Buenos Aires


In the first half of the 20th century, Buenos Aires was a major urban center where hundreds of foreign artists settled, looking for a better economic and socio-political environment, or fleeing the interwar famine or Nazi persecution. Indeed, migration waves had been so significant since the 1870s that strong networks of European communities attracted hundreds of artists and intellectuals to choose Buenos Aires as a land of exile. Responding to this cosmopolitanism, journals were published in a range of languages: Argentinisches Tageblatt, The Buenos Aires Herald, Le Courrier de la Plata, La Patria degli Italiani.

Migrant artists received support from communitarian institutions – including the Casal de Catalunya, the Centro Gallego, the Circolo italiano, the Casa de Rusia, the Deutscher Klub, and the Israelite Congregation – which carried out cultural and political activities and helped them to integrate into the local artistic scene. Besides that, local networks were widely open to migrants. Within the cultural milieu, the Association of Friends of Art (1924) developed activities in different fields. The Association of Artists, Journalists and Writers (1936) brought together local and exiled artists and intellectuals committed to contemporary aesthetics and current political issues. Its magazine Unit for the Defense of Culture contains illustrations of artists including the Spanish engravers Pompeyo Audivert and the German Clement Moreau.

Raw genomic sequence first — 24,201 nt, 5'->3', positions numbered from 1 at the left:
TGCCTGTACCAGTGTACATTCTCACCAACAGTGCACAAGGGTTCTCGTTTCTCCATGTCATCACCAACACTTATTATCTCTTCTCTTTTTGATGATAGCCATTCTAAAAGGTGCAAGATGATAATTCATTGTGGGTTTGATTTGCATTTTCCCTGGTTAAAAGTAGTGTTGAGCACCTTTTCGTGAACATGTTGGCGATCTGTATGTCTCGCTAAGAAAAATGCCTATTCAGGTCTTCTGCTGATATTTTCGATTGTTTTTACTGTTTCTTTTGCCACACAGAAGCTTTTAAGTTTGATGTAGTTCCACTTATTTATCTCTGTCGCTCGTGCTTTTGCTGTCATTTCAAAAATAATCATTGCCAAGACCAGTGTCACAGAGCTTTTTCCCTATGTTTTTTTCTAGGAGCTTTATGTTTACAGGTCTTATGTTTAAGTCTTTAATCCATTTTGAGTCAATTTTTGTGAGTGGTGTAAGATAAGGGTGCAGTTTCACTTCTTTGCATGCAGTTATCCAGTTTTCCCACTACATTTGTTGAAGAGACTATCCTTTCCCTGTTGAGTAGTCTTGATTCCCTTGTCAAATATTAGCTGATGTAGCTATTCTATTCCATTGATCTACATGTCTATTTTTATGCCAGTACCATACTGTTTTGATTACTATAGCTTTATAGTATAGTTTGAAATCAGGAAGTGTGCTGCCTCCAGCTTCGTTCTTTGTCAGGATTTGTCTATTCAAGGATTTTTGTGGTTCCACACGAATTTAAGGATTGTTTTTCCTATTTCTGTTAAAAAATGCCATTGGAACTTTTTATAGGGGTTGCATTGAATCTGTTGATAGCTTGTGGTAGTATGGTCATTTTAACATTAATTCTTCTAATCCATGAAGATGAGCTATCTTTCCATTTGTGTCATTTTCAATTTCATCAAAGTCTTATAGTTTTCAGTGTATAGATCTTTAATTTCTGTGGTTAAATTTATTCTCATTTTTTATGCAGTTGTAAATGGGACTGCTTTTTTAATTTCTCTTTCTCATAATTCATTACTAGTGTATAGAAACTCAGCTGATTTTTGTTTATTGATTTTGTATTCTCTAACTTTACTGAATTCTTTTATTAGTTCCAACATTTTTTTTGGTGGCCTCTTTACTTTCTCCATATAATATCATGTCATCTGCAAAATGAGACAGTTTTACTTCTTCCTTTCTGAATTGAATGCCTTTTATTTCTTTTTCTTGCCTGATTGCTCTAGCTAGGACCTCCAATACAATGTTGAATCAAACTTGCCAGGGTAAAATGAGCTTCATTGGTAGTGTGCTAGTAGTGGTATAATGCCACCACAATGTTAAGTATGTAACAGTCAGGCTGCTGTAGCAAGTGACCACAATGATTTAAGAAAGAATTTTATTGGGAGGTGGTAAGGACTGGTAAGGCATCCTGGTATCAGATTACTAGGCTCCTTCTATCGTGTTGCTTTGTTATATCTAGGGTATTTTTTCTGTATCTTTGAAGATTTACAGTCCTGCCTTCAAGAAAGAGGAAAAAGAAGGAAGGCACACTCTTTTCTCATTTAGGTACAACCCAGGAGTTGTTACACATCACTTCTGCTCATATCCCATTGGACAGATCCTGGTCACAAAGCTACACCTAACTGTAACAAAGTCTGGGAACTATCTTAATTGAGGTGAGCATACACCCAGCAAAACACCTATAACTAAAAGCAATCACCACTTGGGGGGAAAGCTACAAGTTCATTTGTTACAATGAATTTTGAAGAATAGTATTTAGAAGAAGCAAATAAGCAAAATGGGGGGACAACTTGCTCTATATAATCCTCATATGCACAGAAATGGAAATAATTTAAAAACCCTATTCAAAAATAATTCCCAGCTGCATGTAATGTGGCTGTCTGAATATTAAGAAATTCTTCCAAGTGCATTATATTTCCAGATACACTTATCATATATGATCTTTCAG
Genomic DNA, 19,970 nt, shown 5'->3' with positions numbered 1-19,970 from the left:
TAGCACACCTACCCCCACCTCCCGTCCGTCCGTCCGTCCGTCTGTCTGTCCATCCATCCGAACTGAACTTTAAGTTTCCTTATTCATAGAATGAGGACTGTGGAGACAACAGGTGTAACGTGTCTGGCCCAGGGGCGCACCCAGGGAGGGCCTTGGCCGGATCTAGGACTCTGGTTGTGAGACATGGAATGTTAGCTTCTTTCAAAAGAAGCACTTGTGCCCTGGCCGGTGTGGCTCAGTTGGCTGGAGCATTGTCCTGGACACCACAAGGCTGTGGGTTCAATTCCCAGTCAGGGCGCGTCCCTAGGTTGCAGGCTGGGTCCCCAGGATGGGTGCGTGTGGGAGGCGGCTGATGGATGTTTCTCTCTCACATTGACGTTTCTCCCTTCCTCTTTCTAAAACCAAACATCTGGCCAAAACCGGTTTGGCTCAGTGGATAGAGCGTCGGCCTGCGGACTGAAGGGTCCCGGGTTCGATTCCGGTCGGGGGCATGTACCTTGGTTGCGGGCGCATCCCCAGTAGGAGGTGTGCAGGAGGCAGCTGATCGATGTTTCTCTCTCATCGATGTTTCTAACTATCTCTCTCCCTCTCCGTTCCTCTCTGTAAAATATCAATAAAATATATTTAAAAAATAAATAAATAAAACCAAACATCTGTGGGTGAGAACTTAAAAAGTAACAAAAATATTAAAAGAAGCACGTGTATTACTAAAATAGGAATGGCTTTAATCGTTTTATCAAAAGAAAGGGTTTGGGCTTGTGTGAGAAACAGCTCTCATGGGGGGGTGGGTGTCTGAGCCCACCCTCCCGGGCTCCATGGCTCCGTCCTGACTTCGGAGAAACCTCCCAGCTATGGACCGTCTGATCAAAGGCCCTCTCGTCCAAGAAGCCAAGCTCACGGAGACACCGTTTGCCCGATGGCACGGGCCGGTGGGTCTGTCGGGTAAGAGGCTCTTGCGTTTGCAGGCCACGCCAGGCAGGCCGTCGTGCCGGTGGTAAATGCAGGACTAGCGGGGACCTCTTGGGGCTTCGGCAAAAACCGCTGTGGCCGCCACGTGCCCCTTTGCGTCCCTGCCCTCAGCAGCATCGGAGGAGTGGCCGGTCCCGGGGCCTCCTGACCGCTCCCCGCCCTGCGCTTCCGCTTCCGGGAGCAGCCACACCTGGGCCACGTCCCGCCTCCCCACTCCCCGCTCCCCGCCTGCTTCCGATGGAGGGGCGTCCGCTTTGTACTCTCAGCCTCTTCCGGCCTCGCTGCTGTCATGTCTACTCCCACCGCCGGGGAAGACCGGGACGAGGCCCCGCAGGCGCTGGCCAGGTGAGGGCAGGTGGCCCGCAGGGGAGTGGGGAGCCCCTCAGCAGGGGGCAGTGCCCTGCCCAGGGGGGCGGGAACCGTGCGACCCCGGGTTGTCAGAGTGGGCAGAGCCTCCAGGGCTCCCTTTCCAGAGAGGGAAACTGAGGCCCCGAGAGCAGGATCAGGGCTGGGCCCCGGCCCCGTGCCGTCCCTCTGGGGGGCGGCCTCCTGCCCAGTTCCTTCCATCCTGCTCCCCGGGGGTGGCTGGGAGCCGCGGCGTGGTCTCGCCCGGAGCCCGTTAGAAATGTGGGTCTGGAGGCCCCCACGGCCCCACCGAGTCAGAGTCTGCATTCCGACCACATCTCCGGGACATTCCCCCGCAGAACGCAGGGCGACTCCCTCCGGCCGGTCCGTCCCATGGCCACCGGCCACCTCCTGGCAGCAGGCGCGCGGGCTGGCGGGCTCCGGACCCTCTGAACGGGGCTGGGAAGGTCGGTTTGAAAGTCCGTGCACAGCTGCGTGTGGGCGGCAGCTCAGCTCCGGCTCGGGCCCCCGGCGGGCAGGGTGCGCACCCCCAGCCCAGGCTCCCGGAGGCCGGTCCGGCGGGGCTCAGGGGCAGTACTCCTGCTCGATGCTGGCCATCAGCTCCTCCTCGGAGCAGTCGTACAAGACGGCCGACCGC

The magazine Sur (1931) founded by Victoria Ocampo was to become a major place of encounter in Buenos Aires for nearly two decades. The Jewish-German photographer Grete Stern, the Spanish painter, engraver and designer Luis Seoane, the Czechoslovakian sculptor Gyula Kosice were among the dozens of artists and intellectuals who were part of the magazine’s circle. Gallerists and art dealers with migrant backgrounds – Federico Müller, José Artal, Alejandro Witcomb – also supported these artists by inviting them to exhibit. This rich socio-cultural and institutional context welcomed and fostered the integration of European immigrants in Buenos Aires which was a hub for artists and intellectuals in the first half of the 20th century.